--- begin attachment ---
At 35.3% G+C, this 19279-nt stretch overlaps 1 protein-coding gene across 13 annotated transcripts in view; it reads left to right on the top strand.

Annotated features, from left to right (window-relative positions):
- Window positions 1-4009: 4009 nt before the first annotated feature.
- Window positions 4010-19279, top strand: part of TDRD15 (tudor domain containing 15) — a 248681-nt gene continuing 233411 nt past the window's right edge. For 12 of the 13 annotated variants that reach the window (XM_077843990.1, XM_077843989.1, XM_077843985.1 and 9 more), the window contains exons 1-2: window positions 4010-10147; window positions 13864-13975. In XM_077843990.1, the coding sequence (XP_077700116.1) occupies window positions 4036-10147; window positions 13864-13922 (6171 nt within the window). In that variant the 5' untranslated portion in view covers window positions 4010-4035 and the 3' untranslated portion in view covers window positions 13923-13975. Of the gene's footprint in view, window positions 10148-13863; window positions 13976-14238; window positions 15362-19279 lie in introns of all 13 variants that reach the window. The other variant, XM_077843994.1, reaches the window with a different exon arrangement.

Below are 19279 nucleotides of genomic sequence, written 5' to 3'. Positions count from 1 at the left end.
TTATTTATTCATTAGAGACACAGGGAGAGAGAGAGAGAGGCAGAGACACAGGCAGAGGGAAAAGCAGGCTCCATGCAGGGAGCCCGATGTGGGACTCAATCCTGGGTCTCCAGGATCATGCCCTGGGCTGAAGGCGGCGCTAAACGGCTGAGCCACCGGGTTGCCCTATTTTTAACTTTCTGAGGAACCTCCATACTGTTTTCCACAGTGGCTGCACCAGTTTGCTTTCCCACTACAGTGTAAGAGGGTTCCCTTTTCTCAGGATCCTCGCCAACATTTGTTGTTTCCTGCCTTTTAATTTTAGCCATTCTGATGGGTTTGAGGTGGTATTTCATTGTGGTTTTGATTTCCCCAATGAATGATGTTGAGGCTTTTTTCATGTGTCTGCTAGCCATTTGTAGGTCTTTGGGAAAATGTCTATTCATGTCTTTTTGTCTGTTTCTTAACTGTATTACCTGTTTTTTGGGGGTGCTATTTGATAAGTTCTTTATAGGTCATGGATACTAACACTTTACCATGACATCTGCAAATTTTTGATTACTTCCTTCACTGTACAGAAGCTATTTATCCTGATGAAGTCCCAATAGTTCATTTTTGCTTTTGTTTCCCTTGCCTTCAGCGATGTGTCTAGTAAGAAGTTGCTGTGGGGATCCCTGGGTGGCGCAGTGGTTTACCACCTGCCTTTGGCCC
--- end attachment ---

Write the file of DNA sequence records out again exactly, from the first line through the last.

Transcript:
At 35.3% G+C, this 19279-nt stretch overlaps 1 protein-coding gene across 13 annotated transcripts in view; it reads left to right on the top strand.

Annotated features, from left to right (window-relative positions):
- Window positions 1-4009: 4009 nt before the first annotated feature.
- Window positions 4010-19279, top strand: part of TDRD15 (tudor domain containing 15) — a 248681-nt gene continuing 233411 nt past the window's right edge. For 12 of the 13 annotated variants that reach the window (XM_077843990.1, XM_077843989.1, XM_077843985.1 and 9 more), the window contains exons 1-2: window positions 4010-10147; window positions 13864-13975. In XM_077843990.1, the coding sequence (XP_077700116.1) occupies window positions 4036-10147; window positions 13864-13922 (6171 nt within the window). In that variant the 5' untranslated portion in view covers window positions 4010-4035 and the 3' untranslated portion in view covers window positions 13923-13975. Of the gene's footprint in view, window positions 10148-13863; window positions 13976-14238; window positions 15362-19279 lie in introns of all 13 variants that reach the window. The other variant, XM_077843994.1, reaches the window with a different exon arrangement.

Below are 19279 nucleotides of genomic sequence, written 5' to 3'. Positions count from 1 at the left end.
TTATTTATTCATTAGAGACACAGGGAGAGAGAGAGAGAGGCAGAGACACAGGCAGAGGGAAAAGCAGGCTCCATGCAGGGAGCCCGATGTGGGACTCAATCCTGGGTCTCCAGGATCATGCCCTGGGCTGAAGGCGGCGCTAAACGGCTGAGCCACCGGGTTGCCCTATTTTTAACTTTCTGAGGAACCTCCATACTGTTTTCCACAGTGGCTGCACCAGTTTGCTTTCCCACTACAGTGTAAGAGGGTTCCCTTTTCTCAGGATCCTCGCCAACATTTGTTGTTTCCTGCCTTTTAATTTTAGCCATTCTGATGGGTTTGAGGTGGTATTTCATTGTGGTTTTGATTTCCCCAATGAATGATGTTGAGGCTTTTTTCATGTGTCTGCTAGCCATTTGTAGGTCTTTGGGAAAATGTCTATTCATGTCTTTTTGTCTGTTTCTTAACTGTATTACCTGTTTTTTGGGGGTGCTATTTGATAAGTTCTTTATAGGTCATGGATACTAACACTTTACCATGACATCTGCAAATTTTTGATTACTTCCTTCACTGTACAGAAGCTATTTATCCTGATGAAGTCCCAATAGTTCATTTTTGCTTTTGTTTCCCTTGCCTTCAGCGATGTGTCTAGTAAGAAGTTGCTGTGGGGATCCCTGGGTGGCGCAGTGGTTTACCACCTGCCTTTGGCCC